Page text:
Let’s take an updated look as COVID 19 continues to spread around the globe and civil unrest surges in the U.S. We have compiled a curated list of data from our partners and our own data to paint the current landscape in light of the global spread of the coronavirus and its effects on consumers and businesses.
U.S. ad spending may drop 13% this year, per a forecast by media agency GroupM, though analyses indicate that ad spending has potentially hit bottom, positioning the battered marketing sector for a rebound in Q3. According to an IAB survey, half (51%) of the big brands surveyed expect that total ad spend in 2020 will be less than it was in 2019.
Nonetheless, many brands expect to increase their spend across digital channels, including CTV/OTT (59%), non-CTV/OTT digital video (56%), social media (56%), podcasts (52%), digital audio (45%) and paid search (40%) in the second half of 2020. Certainly, the effects of the pullback are likely to be uneven among media platforms, of which, the app advertising market has rebounded quickly compared with other media platforms that forecast steep declines for the rest of the year.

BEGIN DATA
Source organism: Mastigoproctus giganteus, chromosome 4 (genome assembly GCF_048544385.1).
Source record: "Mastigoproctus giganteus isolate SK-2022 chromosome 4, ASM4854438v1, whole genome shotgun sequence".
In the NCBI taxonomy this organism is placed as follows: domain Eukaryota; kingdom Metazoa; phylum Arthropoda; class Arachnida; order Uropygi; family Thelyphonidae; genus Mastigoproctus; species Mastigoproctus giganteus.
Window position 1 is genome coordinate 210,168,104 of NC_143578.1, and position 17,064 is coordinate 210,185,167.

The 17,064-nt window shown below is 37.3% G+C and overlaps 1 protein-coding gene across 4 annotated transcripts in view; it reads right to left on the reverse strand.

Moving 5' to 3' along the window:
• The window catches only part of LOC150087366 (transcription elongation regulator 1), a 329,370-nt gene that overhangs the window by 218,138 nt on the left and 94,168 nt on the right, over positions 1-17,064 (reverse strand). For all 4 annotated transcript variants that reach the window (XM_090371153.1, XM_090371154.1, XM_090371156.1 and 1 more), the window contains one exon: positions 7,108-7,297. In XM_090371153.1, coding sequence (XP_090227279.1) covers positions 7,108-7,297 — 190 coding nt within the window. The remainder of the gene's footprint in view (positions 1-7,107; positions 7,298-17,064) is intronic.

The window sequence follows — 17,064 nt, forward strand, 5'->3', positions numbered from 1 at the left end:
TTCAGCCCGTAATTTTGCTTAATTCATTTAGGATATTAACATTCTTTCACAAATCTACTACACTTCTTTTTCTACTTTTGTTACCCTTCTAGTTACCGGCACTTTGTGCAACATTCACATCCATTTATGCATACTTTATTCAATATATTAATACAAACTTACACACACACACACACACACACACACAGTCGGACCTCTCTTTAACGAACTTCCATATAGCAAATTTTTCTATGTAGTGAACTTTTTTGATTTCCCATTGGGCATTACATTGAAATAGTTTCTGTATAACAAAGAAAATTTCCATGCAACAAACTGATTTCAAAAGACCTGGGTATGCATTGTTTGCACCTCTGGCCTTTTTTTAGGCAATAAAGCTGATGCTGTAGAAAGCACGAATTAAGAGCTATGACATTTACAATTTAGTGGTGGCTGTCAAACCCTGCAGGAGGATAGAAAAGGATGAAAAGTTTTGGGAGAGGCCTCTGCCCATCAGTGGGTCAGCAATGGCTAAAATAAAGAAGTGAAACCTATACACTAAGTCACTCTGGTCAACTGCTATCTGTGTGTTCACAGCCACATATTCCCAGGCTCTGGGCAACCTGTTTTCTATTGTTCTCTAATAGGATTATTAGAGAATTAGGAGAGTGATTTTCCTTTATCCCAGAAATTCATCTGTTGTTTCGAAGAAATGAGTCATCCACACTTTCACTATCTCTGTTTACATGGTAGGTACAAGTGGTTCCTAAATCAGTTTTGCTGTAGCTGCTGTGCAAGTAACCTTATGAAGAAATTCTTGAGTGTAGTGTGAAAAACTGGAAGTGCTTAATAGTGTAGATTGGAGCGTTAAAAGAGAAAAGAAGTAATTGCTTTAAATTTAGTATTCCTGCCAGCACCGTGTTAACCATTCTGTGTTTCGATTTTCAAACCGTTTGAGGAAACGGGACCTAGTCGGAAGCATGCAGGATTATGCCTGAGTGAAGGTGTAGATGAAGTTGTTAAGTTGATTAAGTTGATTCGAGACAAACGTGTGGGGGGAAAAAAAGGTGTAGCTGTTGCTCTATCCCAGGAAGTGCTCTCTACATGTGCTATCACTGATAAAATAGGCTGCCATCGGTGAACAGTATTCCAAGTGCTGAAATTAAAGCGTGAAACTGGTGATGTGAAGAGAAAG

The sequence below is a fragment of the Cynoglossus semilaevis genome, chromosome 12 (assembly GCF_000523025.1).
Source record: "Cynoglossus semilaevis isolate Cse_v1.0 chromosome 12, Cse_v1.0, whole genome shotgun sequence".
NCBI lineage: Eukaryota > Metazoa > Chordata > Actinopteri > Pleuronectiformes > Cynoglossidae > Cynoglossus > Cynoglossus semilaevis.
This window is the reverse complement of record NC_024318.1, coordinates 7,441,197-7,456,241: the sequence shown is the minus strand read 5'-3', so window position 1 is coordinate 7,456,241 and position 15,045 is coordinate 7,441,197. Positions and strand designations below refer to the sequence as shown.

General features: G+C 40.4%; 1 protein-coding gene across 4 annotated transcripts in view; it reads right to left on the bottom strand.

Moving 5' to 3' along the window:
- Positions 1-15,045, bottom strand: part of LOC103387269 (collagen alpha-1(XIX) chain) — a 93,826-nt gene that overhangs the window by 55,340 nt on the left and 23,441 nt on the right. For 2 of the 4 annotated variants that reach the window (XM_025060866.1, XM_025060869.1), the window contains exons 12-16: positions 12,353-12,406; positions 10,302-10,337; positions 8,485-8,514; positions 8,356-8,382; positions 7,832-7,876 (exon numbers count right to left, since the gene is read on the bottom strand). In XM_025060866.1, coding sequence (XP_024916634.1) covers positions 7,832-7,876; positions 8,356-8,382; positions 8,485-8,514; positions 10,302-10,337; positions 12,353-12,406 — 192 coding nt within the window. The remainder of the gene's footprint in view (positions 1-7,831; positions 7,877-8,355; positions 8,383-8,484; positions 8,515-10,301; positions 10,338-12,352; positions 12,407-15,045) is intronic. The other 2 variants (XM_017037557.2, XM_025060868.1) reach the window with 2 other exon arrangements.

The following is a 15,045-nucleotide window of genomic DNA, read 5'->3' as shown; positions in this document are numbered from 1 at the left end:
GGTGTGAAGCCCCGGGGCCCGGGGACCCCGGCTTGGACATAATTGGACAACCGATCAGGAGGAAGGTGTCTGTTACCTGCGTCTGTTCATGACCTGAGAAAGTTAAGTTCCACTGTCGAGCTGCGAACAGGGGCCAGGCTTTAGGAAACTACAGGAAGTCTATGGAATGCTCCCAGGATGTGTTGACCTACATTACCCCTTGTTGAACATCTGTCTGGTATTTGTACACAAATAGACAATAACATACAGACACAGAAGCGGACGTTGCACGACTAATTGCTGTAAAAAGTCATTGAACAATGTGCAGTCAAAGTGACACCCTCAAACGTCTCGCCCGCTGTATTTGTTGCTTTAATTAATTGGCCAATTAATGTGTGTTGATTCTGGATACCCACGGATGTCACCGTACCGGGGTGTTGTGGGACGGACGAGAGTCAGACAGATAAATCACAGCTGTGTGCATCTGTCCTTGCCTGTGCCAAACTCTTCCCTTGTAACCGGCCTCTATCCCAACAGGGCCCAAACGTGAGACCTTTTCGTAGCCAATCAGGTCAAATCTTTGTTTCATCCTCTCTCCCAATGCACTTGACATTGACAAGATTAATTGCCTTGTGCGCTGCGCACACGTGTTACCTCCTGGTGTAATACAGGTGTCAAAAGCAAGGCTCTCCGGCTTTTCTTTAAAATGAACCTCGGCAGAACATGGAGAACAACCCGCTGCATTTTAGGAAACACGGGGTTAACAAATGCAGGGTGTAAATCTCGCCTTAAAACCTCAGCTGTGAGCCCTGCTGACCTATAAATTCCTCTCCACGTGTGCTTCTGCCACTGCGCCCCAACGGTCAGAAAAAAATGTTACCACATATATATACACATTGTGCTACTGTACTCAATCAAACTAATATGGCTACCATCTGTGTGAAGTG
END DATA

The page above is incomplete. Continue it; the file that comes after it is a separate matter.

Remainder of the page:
CPMs almost recovered to Pre-pandemic level
The recovery in CPMs bodes well for apps. As a growing number of countries are easing out of lockdowns, prices across mobile ad networks are picking up. According to data from Consumer Acquisition, CPMs grew 100% to $10 in May, up from $5 at the start of lockdowns. The study also noted that some individual advertisers had seen CPMs rise between 284% to almost 300% from March to June. As you can see from the graph below, 2020 CPMs have normalized to June 2019.
Similarly, video ad CPMs for publishers on Facebook increased 28% last month from April, though they are still 20% lower than in February, according to data cited by Digiday. On Snapchat, revenue per thousand unique views (RPMs) this month recovered to $3 from a low of $1.50 in late March and early April, almost reaching a pre-pandemic level of $3 to $4. YouTube’s CPMs are now about $23 after falling from $25 in March to $20 in April, Digiday reported.